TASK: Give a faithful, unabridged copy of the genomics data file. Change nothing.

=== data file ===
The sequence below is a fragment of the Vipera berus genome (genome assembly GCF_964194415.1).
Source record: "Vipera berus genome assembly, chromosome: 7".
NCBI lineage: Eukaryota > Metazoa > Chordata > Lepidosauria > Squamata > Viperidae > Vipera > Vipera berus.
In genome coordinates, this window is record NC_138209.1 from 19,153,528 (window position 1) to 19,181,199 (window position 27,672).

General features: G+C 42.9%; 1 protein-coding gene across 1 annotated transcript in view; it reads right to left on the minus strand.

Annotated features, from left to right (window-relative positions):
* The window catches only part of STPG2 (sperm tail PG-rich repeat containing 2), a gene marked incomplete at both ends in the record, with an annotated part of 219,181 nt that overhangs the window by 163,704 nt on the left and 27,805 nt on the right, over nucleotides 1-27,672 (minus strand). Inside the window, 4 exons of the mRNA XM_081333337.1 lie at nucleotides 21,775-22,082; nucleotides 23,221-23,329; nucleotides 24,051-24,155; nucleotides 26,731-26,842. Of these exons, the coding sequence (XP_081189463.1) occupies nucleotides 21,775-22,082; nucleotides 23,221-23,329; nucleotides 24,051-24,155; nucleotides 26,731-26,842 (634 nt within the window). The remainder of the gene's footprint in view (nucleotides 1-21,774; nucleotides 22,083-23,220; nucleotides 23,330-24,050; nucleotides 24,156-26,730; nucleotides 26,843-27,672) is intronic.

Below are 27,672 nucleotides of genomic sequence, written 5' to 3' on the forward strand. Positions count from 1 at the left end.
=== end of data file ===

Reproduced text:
The sequence below is a fragment of the Vipera berus genome (genome assembly GCF_964194415.1).
Source record: "Vipera berus genome assembly, chromosome: 7".
NCBI lineage: Eukaryota > Metazoa > Chordata > Lepidosauria > Squamata > Viperidae > Vipera > Vipera berus.
In genome coordinates, this window is record NC_138209.1 from 19,153,528 (window position 1) to 19,181,199 (window position 27,672).

General features: G+C 42.9%; 1 protein-coding gene across 1 annotated transcript in view; it reads right to left on the minus strand.

Annotated features, from left to right (window-relative positions):
* The window catches only part of STPG2 (sperm tail PG-rich repeat containing 2), a gene marked incomplete at both ends in the record, with an annotated part of 219,181 nt that overhangs the window by 163,704 nt on the left and 27,805 nt on the right, over nucleotides 1-27,672 (minus strand). Inside the window, 4 exons of the mRNA XM_081333337.1 lie at nucleotides 21,775-22,082; nucleotides 23,221-23,329; nucleotides 24,051-24,155; nucleotides 26,731-26,842. Of these exons, the coding sequence (XP_081189463.1) occupies nucleotides 21,775-22,082; nucleotides 23,221-23,329; nucleotides 24,051-24,155; nucleotides 26,731-26,842 (634 nt within the window). The remainder of the gene's footprint in view (nucleotides 1-21,774; nucleotides 22,083-23,220; nucleotides 23,330-24,050; nucleotides 24,156-26,730; nucleotides 26,843-27,672) is intronic.

Below are 27,672 nucleotides of genomic sequence, written 5' to 3' on the forward strand. Positions count from 1 at the left end.